Surprising Link Between Sleep Deprivation Psychosis And Mental Illness
The term sleep deprivation means getting less than the necessary amount of sleep. For adults, that ranges from 7 to 9 hours per night, and children and teens need even more than adults. A study conducted by sleep researchers at the Sleep and Circadian Neuroscience Institute and the University of Oxford in the U.K. discovered that “sleep disruption is a driving factor in the occurrence of:
- Other mental health problems.
Insomnia is usually thought of as a symptom of depression, but now it might be a cause of it. Luckily, treatment centers such as Montare Behavioral Health in Los Angeles, California specializes in treating sleep deprivation and the various symptoms of this disorder such as psychosis. Contact us today to learn more about your treatment options.
What is Sleep Deprivation Psychosis?
In sleep medicine, sleep deprivation is defined based on the duration of sleep, which is the total amount of time a person spends asleep. However, the reality is that being well-rested is more than just about how many hours you sleep. Because of this, the terms “sleep deficiency” or “sleep insufficiency” are used most often to describe factors that reduce the quantity and/or quality of sleep and keep a person from waking up refreshed. Losing touch with reality is commonly involved with sleep deprivation. Not sleeping deprives your brain of the time it needs to sort out the loads of information you are bombarded with each day. Without enough time for your brain to sift through it, process it, and filter out the unnecessary parts, it will grapple with distinguishing what’s real and what isn’t.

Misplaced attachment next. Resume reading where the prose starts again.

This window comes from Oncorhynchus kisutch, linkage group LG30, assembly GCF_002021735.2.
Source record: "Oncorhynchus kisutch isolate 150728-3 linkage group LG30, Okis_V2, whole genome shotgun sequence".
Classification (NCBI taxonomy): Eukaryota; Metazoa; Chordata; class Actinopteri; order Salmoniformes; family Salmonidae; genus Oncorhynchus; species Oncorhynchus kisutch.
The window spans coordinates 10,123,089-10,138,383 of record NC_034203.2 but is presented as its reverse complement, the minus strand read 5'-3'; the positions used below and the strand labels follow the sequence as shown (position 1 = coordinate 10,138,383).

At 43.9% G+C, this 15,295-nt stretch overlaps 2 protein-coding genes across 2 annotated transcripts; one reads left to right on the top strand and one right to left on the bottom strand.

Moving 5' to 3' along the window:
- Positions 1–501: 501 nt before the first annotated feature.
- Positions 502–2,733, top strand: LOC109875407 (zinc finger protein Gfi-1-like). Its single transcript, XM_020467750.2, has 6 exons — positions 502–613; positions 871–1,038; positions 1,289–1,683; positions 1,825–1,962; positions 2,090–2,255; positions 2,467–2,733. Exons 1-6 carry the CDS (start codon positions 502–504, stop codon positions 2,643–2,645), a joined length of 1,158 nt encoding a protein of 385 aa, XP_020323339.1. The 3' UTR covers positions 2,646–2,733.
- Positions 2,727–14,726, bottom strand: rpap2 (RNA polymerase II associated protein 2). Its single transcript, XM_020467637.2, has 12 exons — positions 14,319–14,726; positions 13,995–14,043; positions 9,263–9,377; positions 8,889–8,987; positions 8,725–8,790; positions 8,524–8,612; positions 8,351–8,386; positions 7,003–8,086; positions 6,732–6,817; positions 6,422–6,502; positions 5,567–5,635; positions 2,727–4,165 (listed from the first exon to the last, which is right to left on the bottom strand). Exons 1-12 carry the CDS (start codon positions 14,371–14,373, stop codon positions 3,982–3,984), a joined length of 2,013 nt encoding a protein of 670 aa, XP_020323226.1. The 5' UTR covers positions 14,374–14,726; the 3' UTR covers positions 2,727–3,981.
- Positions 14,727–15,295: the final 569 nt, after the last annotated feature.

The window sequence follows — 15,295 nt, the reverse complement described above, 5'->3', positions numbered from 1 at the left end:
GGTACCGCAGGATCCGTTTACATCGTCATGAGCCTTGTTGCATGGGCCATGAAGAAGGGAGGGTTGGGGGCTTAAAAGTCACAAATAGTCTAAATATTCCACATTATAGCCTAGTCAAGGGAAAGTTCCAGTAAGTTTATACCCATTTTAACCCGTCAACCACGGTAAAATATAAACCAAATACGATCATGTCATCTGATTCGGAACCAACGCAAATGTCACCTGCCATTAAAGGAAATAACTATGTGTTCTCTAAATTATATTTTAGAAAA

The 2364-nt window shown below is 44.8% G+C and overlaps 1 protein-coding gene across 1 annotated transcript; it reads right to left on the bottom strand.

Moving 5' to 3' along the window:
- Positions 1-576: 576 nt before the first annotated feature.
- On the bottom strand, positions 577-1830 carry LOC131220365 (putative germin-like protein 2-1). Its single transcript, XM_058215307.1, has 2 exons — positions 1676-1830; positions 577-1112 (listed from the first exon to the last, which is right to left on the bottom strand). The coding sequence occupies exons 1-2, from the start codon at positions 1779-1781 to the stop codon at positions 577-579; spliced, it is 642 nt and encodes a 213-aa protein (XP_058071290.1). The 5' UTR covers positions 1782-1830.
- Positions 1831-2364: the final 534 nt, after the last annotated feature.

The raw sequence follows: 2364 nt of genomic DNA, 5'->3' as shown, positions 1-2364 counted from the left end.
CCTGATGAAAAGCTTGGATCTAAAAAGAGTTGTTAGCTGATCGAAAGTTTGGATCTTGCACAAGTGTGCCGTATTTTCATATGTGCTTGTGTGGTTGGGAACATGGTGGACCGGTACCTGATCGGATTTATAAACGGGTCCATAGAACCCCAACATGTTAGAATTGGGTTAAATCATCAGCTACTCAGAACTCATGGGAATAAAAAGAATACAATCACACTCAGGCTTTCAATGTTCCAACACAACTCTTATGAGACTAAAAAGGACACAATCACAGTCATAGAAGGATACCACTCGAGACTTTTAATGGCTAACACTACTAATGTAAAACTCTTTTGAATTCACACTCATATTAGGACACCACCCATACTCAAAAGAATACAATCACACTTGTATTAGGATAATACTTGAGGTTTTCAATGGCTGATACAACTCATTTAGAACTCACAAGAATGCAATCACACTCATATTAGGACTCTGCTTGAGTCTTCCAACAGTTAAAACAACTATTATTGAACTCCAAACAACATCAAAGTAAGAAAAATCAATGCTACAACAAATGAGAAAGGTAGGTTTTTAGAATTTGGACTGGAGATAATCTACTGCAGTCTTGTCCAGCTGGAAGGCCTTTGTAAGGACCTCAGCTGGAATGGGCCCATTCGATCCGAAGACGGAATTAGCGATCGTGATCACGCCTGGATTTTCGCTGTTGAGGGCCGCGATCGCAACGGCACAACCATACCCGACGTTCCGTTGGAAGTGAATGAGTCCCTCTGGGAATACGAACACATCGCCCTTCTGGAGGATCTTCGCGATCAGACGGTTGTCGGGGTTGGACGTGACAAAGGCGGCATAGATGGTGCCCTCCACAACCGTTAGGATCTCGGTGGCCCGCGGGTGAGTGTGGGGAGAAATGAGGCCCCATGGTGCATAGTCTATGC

Is it Sleep Deficiency or Insufficiency?
When used this way, sleep deficiency has a wider meaning. For example, an individual who sleeps a total of eight hours but wakes up many times, which splits their sleep into fragments, may have insufficient sleep. Even though their sleep duration technically reaches the recommended amount. Sleep terminology can be different from an everyday speech where the term sleep deprivation may be used with a broader meaning that refers to poor sleep in general, not just total sleep duration.
Is Sleep Deprivation Different From Insomnia?
Although both insomnia and sleep deprivation involves failure to get enough sleep, experts in sleep science point out the difference between them:
- Insomnia: People with insomnia have trouble sleeping even when they have plenty of time to get enough sleep.
- Sleep deprivation: These individuals don’t have enough time allotted for sleep due to behavior choices or everyday obligations.
For example, sleep-deprived people with a busy work schedule usually have no problems sleeping longer on weekends to try to “catch up” on the sleep missed during the week. But a person with insomnia still struggles to sleep even when they have enough time.
Is Sleep Deprivation Psychosis A Mental Illness?
By itself, it’s not considered a mental illness. Still, it is a symptom of nearly every mental illness and psychosis. People with psychological disorders nearly always report not sleeping well. This suggests that sleep deficiency is a leading cause of mental illness.
Types Of Sleep Deprivation Psychosis